Amani Rashid, Rebecca Goodvin, Kara Krnacik - December 2021
In the Early Start Act of 2015, the Washington State Legislature required child care and early learning providers who serve non-school-aged children and receive state subsidies to participate in Early Achievers, the state’s quality rating and improvement system (QRIS). This legislation also directed WSIPP to examine the relationship between Early Achievers quality ratings and long-term outcomes for children who participate in state-subsidized child care and early learning programs. WSIPP was required to produce annual reports to the legislature from December 2019 through December 2022; the final report must include a benefit-cost analysis of Early Achievers.
In the second report in this series, we found that enrollment in a pre-kindergarten site that met minimum Early Achievers quality standards positively predicts greater kindergarten readiness. In this third report, focusing on the sample of children with child care subsidy, we found that the positive relationship between enrollment in a site that met minimum quality standards and kindergarten readiness is driven by children with two or more years of enrollment in “at quality” care. Additionally, we found that the positive relationship between enrollment in care rated “at quality” and kindergarten readiness is strongest for children attending sites in neighborhoods with higher levels of community vulnerability, suggesting that quality care may be effective in addressing the kindergarten readiness gap associated with neighborhood disadvantage.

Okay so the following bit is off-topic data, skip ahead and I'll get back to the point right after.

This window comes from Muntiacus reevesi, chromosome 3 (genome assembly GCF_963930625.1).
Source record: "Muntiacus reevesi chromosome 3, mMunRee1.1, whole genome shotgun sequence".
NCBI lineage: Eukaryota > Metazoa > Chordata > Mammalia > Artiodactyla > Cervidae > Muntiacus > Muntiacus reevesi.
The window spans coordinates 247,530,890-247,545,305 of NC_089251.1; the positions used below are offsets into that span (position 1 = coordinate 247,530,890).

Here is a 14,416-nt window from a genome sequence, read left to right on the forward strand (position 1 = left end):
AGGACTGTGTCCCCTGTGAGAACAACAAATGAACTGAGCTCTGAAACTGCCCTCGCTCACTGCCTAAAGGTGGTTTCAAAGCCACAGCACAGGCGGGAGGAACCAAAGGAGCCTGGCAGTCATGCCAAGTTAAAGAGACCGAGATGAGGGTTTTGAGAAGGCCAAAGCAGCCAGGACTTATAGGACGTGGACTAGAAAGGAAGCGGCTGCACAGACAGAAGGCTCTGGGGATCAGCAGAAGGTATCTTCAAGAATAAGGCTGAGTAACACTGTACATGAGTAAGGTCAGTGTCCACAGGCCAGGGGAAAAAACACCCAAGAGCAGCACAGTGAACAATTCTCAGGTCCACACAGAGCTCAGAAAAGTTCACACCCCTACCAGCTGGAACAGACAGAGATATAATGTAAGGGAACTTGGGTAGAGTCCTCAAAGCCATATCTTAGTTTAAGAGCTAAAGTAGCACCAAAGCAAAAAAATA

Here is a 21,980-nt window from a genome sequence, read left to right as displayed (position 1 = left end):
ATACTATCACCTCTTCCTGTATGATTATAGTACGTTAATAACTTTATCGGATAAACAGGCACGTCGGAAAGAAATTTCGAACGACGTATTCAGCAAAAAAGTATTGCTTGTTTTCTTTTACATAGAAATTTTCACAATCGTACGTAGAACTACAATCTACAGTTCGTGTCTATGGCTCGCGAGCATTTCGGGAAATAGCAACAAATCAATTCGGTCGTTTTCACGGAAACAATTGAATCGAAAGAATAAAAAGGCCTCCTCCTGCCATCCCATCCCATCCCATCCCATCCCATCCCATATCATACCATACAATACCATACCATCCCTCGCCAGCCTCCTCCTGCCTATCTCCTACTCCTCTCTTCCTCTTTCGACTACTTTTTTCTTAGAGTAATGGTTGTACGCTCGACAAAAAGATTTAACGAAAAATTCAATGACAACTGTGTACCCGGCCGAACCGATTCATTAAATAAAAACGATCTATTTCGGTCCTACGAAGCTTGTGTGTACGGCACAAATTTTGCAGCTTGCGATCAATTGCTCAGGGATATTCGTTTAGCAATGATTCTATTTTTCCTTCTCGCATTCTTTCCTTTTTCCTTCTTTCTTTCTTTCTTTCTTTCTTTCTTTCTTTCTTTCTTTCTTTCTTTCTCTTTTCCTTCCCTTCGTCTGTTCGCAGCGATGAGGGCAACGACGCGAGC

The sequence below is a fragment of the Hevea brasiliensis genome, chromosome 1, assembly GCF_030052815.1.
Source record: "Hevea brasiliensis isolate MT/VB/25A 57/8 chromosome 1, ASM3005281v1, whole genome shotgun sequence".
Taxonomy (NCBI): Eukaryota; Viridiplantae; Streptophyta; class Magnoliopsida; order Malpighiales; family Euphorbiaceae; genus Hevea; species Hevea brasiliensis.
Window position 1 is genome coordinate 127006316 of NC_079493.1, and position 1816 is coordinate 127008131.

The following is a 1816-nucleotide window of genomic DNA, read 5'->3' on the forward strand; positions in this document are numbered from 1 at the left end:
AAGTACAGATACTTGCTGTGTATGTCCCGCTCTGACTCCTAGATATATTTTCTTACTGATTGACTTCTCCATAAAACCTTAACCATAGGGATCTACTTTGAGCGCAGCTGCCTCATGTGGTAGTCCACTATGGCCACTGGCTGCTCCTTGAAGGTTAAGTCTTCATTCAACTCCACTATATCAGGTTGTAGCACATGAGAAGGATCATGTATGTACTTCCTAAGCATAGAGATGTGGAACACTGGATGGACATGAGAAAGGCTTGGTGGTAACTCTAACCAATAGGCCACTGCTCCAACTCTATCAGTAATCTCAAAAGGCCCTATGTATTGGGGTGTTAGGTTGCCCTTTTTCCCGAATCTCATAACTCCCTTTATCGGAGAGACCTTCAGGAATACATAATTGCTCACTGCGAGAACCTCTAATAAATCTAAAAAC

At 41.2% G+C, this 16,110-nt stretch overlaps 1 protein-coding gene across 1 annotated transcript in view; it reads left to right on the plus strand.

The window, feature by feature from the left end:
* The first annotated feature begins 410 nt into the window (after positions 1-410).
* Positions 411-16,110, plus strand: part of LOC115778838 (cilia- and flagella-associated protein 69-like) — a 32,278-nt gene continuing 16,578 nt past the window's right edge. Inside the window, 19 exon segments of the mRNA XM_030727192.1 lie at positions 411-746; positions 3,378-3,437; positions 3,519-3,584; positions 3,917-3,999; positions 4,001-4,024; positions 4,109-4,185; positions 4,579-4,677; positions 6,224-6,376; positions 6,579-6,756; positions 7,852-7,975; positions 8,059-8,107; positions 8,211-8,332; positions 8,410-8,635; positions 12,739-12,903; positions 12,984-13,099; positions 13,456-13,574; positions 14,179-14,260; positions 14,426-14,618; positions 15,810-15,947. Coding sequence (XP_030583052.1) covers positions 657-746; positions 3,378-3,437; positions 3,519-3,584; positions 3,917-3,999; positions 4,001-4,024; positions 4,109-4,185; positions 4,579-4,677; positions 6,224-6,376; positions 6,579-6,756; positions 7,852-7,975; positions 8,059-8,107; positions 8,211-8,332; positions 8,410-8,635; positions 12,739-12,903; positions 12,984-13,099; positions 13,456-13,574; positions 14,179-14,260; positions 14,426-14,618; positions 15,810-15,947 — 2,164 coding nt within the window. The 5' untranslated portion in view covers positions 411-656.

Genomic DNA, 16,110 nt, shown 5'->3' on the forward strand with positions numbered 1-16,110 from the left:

For WSIPP’s next report in the Early Achievers evaluation series, due in December 2022, we will conduct a benefit-cost analysis of Early Achievers. Additionally, we will examine the geographic availability of early childhood education and child care at sites rated “at quality” and “above quality.”